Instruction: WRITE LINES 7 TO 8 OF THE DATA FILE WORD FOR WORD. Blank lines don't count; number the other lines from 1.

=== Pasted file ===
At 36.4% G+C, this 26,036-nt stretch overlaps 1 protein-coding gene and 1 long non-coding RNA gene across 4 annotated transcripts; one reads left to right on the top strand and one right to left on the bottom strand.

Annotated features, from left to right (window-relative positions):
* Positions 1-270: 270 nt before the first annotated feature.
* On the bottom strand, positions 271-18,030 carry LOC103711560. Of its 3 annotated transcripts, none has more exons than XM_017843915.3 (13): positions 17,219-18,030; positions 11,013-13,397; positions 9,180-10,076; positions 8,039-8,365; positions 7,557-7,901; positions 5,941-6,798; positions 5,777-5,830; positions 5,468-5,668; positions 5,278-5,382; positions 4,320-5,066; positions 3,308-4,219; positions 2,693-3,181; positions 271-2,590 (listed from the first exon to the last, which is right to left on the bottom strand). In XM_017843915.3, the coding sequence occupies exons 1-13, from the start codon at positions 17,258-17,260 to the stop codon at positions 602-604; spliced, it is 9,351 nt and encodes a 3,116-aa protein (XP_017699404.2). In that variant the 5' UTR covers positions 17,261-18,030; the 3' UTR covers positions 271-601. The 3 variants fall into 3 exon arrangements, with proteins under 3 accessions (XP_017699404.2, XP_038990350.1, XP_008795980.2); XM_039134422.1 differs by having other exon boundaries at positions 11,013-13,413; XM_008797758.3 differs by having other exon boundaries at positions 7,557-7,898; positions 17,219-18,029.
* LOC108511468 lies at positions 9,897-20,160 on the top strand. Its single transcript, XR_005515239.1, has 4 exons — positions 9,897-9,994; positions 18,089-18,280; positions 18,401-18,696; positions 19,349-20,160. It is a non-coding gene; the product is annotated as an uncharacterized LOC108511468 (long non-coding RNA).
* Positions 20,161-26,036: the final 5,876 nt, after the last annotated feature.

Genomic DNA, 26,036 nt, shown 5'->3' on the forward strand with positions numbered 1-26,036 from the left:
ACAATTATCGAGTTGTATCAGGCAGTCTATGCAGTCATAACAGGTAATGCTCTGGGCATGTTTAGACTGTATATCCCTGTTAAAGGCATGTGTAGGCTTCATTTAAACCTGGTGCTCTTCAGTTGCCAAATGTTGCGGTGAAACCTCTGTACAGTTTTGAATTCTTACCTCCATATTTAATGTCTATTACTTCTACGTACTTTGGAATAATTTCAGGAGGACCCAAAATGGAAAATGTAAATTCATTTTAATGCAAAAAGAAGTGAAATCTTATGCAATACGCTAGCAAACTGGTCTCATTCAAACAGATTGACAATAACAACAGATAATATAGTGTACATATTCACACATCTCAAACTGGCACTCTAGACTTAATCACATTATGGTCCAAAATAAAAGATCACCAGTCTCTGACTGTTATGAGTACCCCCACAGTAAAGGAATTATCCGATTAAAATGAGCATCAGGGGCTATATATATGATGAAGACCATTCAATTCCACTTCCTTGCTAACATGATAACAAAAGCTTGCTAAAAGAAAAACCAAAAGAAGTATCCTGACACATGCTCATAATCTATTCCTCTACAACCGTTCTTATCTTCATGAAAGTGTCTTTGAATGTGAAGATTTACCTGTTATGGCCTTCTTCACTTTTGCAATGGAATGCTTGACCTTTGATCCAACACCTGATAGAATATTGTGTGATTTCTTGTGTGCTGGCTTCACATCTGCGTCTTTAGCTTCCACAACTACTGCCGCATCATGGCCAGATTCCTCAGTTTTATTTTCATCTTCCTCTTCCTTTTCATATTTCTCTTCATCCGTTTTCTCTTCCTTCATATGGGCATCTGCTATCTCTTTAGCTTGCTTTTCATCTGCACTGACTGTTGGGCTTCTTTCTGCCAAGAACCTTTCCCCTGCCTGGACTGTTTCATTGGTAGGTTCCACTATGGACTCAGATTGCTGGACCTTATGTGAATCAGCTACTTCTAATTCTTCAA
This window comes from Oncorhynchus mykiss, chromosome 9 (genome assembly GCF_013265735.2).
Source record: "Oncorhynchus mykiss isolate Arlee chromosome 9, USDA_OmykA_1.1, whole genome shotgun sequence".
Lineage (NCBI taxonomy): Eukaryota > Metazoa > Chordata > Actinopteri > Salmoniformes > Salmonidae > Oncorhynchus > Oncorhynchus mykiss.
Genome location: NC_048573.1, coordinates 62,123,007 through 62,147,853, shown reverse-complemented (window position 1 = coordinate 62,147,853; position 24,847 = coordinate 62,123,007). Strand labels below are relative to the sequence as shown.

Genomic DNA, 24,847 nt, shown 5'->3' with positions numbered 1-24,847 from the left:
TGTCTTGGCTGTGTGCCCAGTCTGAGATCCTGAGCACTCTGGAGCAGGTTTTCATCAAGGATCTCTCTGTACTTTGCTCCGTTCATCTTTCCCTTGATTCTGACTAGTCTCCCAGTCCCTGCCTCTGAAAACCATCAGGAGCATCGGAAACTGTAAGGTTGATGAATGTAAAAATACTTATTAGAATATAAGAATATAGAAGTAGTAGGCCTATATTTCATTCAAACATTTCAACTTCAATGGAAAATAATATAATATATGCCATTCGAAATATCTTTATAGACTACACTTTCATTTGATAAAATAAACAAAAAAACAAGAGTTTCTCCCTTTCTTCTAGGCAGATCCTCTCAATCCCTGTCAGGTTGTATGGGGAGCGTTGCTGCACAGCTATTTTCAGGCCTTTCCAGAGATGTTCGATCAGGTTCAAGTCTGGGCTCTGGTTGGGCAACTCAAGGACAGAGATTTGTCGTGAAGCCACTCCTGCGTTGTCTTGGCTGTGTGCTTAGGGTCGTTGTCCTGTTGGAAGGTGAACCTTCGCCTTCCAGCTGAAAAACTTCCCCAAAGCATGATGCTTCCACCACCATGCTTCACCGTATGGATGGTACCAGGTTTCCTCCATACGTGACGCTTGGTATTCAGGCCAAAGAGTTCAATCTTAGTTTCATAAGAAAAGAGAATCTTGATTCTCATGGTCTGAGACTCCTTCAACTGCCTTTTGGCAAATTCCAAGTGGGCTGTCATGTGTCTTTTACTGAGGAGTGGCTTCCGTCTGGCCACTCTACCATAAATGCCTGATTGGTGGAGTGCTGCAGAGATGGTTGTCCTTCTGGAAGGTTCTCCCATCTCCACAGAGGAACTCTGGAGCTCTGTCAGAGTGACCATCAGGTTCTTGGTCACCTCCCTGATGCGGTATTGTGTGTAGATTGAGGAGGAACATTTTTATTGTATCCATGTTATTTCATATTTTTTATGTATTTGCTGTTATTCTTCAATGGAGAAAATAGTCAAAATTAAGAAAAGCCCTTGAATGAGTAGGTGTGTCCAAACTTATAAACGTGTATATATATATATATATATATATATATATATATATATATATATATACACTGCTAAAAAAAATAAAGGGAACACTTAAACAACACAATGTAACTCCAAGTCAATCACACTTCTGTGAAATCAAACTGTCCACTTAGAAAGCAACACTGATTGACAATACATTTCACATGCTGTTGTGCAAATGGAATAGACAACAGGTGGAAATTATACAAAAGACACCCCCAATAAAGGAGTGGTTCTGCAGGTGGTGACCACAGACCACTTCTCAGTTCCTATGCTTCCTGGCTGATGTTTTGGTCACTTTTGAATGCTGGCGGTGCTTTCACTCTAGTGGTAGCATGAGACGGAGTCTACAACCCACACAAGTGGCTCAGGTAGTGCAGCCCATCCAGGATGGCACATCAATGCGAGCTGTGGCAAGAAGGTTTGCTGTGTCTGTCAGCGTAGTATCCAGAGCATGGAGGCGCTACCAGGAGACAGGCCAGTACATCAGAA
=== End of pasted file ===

Genomic DNA, 26,036 nt, shown 5'->3' on the forward strand with positions numbered 1-26,036 from the left:
ACAATTATCGAGTTGTATCAGGCAGTCTATGCAGTCATAACAGGTAATGCTCTGGGCATGTTTAGACTGTATATCCCTGTTAAAGGCATGTGTAGGCTTCATTTAAACCTGGTGCTCTTCAGTTGCCAAATGTTGCGGTGAAACCTCTGTACAGTTTTGAATTCTTACCTCCATATTTAATGTCTATTACTTCTACGTACTTTGGAATAATTTCAGGAGGACCCAAAATGGAAAATGTAAATTCATTTTAATGCAAAAAGAAGTGAAATCTTATGCAATACGCTAGCAAACTGGTCTCATTCAAACAGATTGACAATAACAACAGATAATATAGTGTACATATTCACACATCTCAAACTGGCACTCTAGACTTAATCACATTATGGTCCAAAATAAAAGATCACCAGTCTCTGACTGTTATGAGTACCCCCACAGTAAAGGAATTATCCGATTAAAATGAGCATCAGGGGCTATATATATGATGAAGACCATTCAATTCCACTTCCTTGCTAACATGATAACAAAAGCTTGCTAAAAGAAAAACCAAAAGAAGTATCCTGACACATGCTCATAATCTATTCCTCTACAACCGTTCTTATCTTCATGAAAGTGTCTTTGAATGTGAAGATTTACCTGTTATGGCCTTCTTCACTTTTGCAATGGAATGCTTGACCTTTGATCCAACACCTGATAGAATATTGTGTGATTTCTTGTGTGCTGGCTTCACATCTGCGTCTTTAGCTTCCACAACTACTGCCGCATCATGGCCAGATTCCTCAGTTTTATTTTCATCTTCCTCTTCCTTTTCATATTTCTCTTCATCCGTTTTCTCTTCCTTCATATGGGCATCTGCTATCTCTTTAGCTTGCTTTTCATCTGCACTGACTGTTGGGCTTCTTTCTGCCAAGAACCTTTCCCCTGCCTGGACTGTTTCATTGGTAGGTTCCACTATGGACTCAGATTGCTGGACCTTATGTGAATCAGCTACTTCTAATTCTTCAA